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Out of all the engines I have built, only 3 have been dyno'd, by the owners, and usually about 6mths later. The first one was a 245 Hemi in a VG sedan and had 2.92 gears and 3sp manual. It made 120 RWHP at only 2300rpm, which was 100kmh and thats as fast as the guys wanted to do it, coz they were after A/F ratio to tune it better. It was running a little lean.
The second one was a red 308 taken out to 367, all red internals (except crank & pistons), fully balanced, red heads with L34 valves, etc..etc..Blew up the TH400 three times, buggered 1 histall, and would smoke a set of 275/60R15's (on 15 X 10 rims), and it made 320 RWHP, don't know what the torque was, but it would spin up a bit on the rollers, and it had 3.36 LSD gears.
The amazing thing with it was it would get 500k's on 65lts of fuel, and 1/2 ton of plumbing gear in the back of it. It was an HJ Sandman Ute, with factory A/C & P/S, TH400 auto, 3.36 LSD .
The next one was an XD sedan, 351C (10:1 comp ratio), fully balanced, C10F auto, 9" LSD 3.25 gears, 4 wheel disc brakes, This car is a daily driver, has P/S and the A/C is yet to be mounted., etc ..etc, was being tuned on dyno, after some other idiot mucked around with it, this is in Sunshine Coast, and it manged 270 RWHP, and running lean as hell.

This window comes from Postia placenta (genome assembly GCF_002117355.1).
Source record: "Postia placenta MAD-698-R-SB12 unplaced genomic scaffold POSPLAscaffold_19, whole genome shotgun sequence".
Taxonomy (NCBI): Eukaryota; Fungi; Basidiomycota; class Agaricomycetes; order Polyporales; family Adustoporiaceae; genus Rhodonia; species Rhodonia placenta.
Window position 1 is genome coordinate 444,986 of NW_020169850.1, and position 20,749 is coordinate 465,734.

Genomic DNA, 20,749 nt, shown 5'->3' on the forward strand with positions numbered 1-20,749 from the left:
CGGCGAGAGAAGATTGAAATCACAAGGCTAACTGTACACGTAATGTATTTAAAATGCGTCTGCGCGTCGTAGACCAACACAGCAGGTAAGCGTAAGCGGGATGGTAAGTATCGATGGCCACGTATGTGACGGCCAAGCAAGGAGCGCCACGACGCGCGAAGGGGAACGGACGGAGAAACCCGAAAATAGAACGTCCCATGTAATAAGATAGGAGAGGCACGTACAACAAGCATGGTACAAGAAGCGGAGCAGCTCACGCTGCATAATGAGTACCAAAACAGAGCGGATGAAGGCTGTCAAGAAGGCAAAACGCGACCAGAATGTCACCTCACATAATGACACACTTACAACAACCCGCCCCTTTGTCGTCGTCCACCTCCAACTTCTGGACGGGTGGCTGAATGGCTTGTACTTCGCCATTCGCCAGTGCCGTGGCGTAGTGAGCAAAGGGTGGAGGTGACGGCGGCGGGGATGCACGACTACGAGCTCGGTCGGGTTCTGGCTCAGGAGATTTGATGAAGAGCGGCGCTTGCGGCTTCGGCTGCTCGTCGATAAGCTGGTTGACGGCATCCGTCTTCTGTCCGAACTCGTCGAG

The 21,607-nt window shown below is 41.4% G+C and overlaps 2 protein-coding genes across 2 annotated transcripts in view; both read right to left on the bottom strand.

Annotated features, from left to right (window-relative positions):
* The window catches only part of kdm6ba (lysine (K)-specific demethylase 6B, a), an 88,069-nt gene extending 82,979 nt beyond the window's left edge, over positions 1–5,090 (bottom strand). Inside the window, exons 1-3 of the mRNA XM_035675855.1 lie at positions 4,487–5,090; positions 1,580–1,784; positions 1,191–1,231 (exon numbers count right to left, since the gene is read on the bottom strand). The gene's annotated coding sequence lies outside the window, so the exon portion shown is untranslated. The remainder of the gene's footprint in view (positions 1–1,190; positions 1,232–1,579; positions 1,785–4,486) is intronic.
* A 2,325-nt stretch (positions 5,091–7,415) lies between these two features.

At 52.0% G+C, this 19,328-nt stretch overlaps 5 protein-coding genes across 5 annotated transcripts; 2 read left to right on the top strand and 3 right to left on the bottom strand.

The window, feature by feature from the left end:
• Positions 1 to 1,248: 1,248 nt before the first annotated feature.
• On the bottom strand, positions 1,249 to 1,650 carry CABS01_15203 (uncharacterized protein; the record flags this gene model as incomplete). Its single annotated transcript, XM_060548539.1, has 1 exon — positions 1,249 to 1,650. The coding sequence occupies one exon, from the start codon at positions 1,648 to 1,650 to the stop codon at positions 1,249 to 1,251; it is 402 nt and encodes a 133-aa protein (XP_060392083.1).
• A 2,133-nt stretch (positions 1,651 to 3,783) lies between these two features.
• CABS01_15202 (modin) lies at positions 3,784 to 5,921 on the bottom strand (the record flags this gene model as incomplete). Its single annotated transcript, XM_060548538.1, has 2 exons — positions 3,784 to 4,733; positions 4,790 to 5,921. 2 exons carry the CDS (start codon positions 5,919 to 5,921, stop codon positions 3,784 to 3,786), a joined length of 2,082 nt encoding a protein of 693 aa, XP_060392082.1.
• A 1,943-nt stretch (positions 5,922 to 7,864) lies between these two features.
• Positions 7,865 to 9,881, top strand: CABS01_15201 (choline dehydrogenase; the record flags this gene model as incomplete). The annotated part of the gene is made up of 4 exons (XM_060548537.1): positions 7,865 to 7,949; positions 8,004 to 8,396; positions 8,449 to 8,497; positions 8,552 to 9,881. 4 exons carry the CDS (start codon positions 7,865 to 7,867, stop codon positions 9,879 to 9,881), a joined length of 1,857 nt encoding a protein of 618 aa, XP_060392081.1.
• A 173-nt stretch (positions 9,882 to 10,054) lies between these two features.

I have since sorted it, but hasn't been back to a dyno.
All of these engines have had the heads ported by me.
All of these engines are daily drivers, and are reliable, coz thats what they wanted.
I'm no "Guru", but have a fair idea of what to do.

 

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Posted: Thu Mar 22, 2007 9:57 pm 
Oompa Loompa
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not meanin 2 kill ur thunder but from my understandin an research on ford 4l heads urs is far from a good port job....#1, th swirl ridge,like already said on this forum,piss it off....#2,th standard shape of the compression chamber...#3,the size of ur port,size isnt everythin,air flow an air velocity an minimal turbulance is the key....#4,the pollished port,a shiny port is more restrictive then a rough port,a polished port makes air slide over metal causing warmth(static,resistance),where as a rough port(not real rough,im meanin like clean up th burrs an make it neat like eb_4l's job)cause a thin layer of air sits on th rough an allows th passing air through with less resistance.(same as a honing job on a cyl bore...)

 

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Posted: Thu Mar 22, 2007 10:07 pm 
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Have you ever seen the port jobs done on speedway bikes???
They are like mirrors, ever seen port jobs done on the V8 Supercars??, like mirrors, ever seen port jobs done on F1 cars, like mirrors.
All that "its gotta be rough", to me is old school.
As for velocity of the air going in, thats where my port jobs do well. Same as port jobs on the exhaust. Like a funnel, the air speed gets faster, and denser.